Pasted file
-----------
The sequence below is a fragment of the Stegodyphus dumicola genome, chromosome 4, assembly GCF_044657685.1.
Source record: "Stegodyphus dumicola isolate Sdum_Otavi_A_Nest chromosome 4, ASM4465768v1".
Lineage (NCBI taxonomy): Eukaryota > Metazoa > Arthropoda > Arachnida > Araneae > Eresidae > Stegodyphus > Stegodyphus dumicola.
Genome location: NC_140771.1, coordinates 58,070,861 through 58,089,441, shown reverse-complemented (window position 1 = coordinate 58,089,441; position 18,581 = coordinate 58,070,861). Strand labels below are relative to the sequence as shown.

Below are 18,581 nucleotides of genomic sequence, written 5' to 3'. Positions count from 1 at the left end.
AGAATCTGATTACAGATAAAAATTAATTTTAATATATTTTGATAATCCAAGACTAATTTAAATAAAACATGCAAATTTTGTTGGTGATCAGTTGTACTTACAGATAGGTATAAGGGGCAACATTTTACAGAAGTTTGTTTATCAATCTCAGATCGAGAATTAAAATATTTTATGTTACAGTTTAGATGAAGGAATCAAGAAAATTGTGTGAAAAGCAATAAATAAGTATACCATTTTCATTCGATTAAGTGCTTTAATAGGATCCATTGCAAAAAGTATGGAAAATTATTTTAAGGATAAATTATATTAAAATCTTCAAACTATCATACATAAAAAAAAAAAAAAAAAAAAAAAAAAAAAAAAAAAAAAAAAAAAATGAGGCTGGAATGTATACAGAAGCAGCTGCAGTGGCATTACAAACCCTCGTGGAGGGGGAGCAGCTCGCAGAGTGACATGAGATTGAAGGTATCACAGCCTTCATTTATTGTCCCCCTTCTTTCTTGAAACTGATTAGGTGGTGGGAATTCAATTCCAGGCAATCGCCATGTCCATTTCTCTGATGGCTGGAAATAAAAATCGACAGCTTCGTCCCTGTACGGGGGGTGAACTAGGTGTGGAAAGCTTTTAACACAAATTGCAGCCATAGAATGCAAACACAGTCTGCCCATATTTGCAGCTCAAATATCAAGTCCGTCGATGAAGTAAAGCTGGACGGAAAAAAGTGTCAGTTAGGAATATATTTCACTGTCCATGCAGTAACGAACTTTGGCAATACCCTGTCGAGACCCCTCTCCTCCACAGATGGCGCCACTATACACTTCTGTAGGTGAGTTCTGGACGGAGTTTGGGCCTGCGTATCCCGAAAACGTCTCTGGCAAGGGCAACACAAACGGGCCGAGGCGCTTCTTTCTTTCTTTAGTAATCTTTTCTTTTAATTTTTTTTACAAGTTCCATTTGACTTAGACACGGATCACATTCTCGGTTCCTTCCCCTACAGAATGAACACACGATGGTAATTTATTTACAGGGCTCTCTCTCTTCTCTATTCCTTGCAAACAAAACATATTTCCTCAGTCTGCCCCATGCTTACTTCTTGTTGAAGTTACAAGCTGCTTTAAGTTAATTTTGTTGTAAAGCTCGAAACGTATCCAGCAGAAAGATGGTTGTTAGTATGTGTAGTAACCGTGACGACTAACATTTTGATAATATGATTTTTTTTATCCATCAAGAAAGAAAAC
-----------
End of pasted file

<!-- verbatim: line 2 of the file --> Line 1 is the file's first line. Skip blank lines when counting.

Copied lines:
Source record: "Stegodyphus dumicola isolate Sdum_Otavi_A_Nest chromosome 4, ASM4465768v1".